Samara Golden’s colorful, multifaceted video and sculptural installations have been popping up quite a bit in New York City recently. Earlier this year, the artist’s "Yes no party" was set up within an alcove in the basement of the Sculpture Center in Queens as part of the group exhibition “In Practice Winter '09.” Golden then presented her sculpture "There's more but it's invisible" at Columbia University’s 2009 M.F.A. Thesis Exhibition, and this piece is now on view at the Project Room at Marvelli Gallery in Chelsea until June 27. I spoke with the artist at the Sculpture Center and then at her studio, where we discussed her interest in combining video and sculpture, her incorporation of images culled from image searches on the web into her installations, and more. - Chloe Gray
You surf the web for images to incorporate into your installations. Can you talk about your surfing methodology?
Sometimes I start by typing in a broad term like “messy room,” and when I find a good picture I take elements out and print them, such as a lamp or a vase that I like. In other cases I use the "messy room” picture to help me figure out what I’m looking for; I like the mirror in the picture, so I search for “unique wall mirror” and see what I can find. It's very fun, like making an immediate wish list for a 2D thrift store.
On another level, I’m interested in what photographers call “gaining access”: the ability to have access to other peoples lives. Using the internet allows me access without interfering. Photographers often have to consider these issues because there is an implied ...
Psychic sees the spectators and describes what she sees using phrases projected on the wall. And she sees maybe a little more/differently than what we see : she perceives the internal states and motivations of the spectators. The text is printed letter by letter like by a typewriter which we can also hear. (Installation design inspired by a work by Pierre Bismuth)
e-flux's Lower East Side space will host a temporary record store for German electronic label Raster-Noton over the next two months. The record label came out of artists Olaf Bender and Frank Bretschneider's label Rastermusic and artist Carsten Nicolai's own Noton.archiv für ton und nichtton in 1999, and their individual sensibilities have shaped the minimalist aesthetic the label is now known for. Many of the artists who have releases on Raster-Norton, such as Ryoji Ikeda, CM Von Hausswolff and Marc Behrens, examine the materiality of sound as part of their visual arts practice. No wonder, then, that the label's short residency in Manhattan will take the form of an installation, titled The Shop, where none of their over 100 releases will actually be for purchase. Instead, all of their output will be exhibited as artifacts, with CDs displayed and recordings audible via listening stations. Some of these recordings will activate the movement of light in White Line Light, a work by Olaf Bender and Carsten Nicolai that will illuminate the installation. The Shop opens May 26th with a performance by Nicolai and Bender and runs until the end of July.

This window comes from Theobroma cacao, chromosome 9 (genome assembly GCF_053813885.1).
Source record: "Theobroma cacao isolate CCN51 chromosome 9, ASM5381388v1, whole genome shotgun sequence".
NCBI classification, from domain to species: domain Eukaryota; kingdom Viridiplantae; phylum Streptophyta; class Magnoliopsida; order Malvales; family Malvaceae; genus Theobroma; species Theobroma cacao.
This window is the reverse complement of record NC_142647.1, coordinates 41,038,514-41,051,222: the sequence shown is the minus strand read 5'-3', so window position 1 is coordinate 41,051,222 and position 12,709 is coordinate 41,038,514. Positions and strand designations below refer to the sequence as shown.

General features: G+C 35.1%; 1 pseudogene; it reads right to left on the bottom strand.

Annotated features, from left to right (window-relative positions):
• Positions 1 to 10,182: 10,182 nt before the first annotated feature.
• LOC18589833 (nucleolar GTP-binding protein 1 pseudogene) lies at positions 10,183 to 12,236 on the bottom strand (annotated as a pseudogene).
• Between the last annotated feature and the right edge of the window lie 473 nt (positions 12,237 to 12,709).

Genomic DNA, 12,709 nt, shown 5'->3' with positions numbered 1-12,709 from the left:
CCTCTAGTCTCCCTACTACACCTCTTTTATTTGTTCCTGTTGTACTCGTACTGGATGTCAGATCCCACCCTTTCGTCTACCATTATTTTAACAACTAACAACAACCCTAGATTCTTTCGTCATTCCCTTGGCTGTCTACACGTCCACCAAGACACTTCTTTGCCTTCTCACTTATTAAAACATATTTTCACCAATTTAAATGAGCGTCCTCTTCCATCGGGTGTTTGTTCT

"Spamtrap" is an interactive installation piece that prints, shreds and blacklists spam email. It interacts with spammers by monitoring several email addresses I created specifically to lure in spam and an old unused personal email address I use to lure in spam. I do not use these email addresses for any other communication. I post these individual email addresses on websites and online bulletin boards that cause them to be harvested by spambots and then to start receiving spam.
Because I know that all email sent to these email addresses are spam, I have set the installation to print and then shred each email as it arrives. Simultaneously the installation is feeding spam blacklists on the web with information gathered from all the received spam (a newly added feature). This in turn helps to feed spam filtering systems across the web that are working to reduce the amount of spam we all receive. Click here for more information about Spamtraps.
The installation uses a Pentium II computer connected to a wireless network, personal printer, personal shredder, aluminum rails, Spamtrap email addresses, automatic printing software, email client software, antivirus software, and a SpamCop user account. The paper is recycled after the spam email has been shredded.
Long a destination for filmmakers to showcase their work, the International Short Film Festival Oberhausen has expanded its program in recent years to incorporate experimental film and video art. Beginning in 2006 distributors, such as Lux, Electronic Arts Intermix, Netherlands Media Art Institute, and the Canadian Filmmakers Distribution Center, were invited to spotlight works recently added to their catalogs. This portion of the festival was rounded out by “Unreal Asia”, a themed series of screenings of Southeast Asian film and video art, as well as a profiles on Japanese experimental filmmaker Matsumoto Toshio, Mexican filmmaker Nicolás Echevarría, German filmmaker Herbert Fritsch, the Sarajevo Documentary School and a retrospective on the Russian art group the Factory of Found Clothes. Annual segments, such as the MuVi award for music videos, an international competition, a competition including only German work, and films made by children, were scheduled alongside the thematic programs, resulting in a diverse and active six-day calendar. I had the opportunity to attend the festival for the first time a week ago, and caught a number of the screenings.